• BACKGROUND
  • 1. Technical Field
  • The present invention generally relates to electronic payments, and in particular, to user selectable payment options.
  • 2. Related Art
  • Shopping online or electronically is becoming more and more prevalent. This is due in part to the ease of which a consumer can find, pay, and complete a transaction without going to a seller's physical location. Such online shopping is predominantly done from a consumer's PC or laptop, but also from the consumer's mobile device, and as such, payment providers have developed payment products that enable the consumer to quickly, easily, and safely make an electronic payment for a purchase.
  • However, typical payment products do not give the consumer much flexibility regarding payment terms and conditions. For example, today's bank payments immediately debit a user's bank account. Today's credit card payments allow a user to aggregate and “defer” the transfer of money from their bank account but there are very strict and inflexible terms, fees, and payment schedules.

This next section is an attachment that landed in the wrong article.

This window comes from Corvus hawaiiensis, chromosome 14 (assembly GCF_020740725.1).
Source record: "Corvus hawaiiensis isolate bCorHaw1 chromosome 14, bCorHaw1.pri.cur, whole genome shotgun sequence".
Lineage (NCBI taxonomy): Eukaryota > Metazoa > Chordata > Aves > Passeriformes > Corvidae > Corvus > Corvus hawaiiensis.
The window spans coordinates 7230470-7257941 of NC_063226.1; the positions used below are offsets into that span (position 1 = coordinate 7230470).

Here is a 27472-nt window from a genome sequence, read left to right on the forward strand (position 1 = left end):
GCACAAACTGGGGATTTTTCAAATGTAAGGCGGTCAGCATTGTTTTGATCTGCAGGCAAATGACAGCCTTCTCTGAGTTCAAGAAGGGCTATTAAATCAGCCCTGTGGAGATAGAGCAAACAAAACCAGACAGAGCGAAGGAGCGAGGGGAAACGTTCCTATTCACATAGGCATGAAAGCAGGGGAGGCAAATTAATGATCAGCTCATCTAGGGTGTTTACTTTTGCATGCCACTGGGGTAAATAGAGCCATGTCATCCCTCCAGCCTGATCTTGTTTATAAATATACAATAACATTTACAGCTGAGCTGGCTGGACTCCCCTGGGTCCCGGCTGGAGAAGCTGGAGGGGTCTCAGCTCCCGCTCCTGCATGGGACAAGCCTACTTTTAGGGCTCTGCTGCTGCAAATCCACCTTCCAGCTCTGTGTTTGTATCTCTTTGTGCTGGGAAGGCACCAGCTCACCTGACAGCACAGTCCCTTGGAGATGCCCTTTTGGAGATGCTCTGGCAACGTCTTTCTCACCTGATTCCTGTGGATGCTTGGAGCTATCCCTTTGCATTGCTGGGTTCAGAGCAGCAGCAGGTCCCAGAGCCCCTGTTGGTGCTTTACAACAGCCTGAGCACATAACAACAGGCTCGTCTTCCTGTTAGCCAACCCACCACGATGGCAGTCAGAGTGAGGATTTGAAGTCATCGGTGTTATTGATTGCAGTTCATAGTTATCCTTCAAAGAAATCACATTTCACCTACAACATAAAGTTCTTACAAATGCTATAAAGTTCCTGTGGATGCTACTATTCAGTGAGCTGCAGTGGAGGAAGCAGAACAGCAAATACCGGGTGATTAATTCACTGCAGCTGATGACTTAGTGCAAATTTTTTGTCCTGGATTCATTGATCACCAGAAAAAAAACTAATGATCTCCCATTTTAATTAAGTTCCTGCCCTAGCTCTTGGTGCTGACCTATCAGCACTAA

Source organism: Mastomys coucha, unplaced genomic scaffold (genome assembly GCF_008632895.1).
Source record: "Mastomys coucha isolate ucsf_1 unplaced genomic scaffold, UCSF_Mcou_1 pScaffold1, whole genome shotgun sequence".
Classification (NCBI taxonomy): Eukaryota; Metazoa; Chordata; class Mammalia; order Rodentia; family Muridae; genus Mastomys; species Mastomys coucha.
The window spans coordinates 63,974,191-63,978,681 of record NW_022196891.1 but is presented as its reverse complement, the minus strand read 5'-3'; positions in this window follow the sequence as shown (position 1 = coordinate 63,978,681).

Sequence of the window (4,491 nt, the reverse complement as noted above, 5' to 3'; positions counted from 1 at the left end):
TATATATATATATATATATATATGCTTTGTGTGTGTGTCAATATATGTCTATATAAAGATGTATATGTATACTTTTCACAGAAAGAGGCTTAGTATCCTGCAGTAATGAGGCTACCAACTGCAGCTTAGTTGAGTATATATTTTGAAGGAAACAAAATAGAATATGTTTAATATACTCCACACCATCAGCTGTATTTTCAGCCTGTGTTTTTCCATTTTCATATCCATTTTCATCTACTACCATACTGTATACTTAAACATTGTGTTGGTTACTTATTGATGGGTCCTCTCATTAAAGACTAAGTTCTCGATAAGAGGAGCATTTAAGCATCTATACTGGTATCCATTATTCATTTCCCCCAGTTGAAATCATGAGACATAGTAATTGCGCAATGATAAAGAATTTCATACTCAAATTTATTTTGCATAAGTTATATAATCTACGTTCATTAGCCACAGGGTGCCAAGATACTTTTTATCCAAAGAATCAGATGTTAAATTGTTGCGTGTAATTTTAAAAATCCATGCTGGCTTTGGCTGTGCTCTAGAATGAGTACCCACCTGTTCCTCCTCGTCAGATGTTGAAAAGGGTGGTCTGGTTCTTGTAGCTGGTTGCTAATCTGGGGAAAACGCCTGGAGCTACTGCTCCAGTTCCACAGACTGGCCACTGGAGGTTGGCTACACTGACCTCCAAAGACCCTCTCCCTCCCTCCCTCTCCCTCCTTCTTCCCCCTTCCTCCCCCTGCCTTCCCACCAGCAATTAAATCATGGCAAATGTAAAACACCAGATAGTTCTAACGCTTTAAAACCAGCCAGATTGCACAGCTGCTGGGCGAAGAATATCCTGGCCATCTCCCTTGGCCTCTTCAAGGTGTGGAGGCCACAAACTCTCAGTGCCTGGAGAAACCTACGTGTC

• Consumers, although, have widely different incomes and different financial situations, and thus, may not wish to be bound by today's payment conditions. As a result, the consumer may decide not to make a certain purchase or postpone it (and possibly eventually forget or forego the purchase altogether). This leads to lost sales for the merchant, as well as the consumer missing out on a desired purchase.
  • In addition, typical credit products require the consumer to provide sensitive information, such as a social security number, which the credit provider uses to determine whether to extend credit and for what amount. The consumer's information is submitted to a credit bureau to determine credit-worthiness. This can be disadvantageous if a consumer does not want to provide such information, resulting in no credit issued and lost sales. Additionally, even if the consumer decides to provide the information, reports to credit bureaus may reduce the consumer's credit score.
  • It would be advantageous to have a method in which a consumer can create and choose specific payment conditions best suited for the consumer at any given time without the disadvantages discussed above.
  • SUMMARY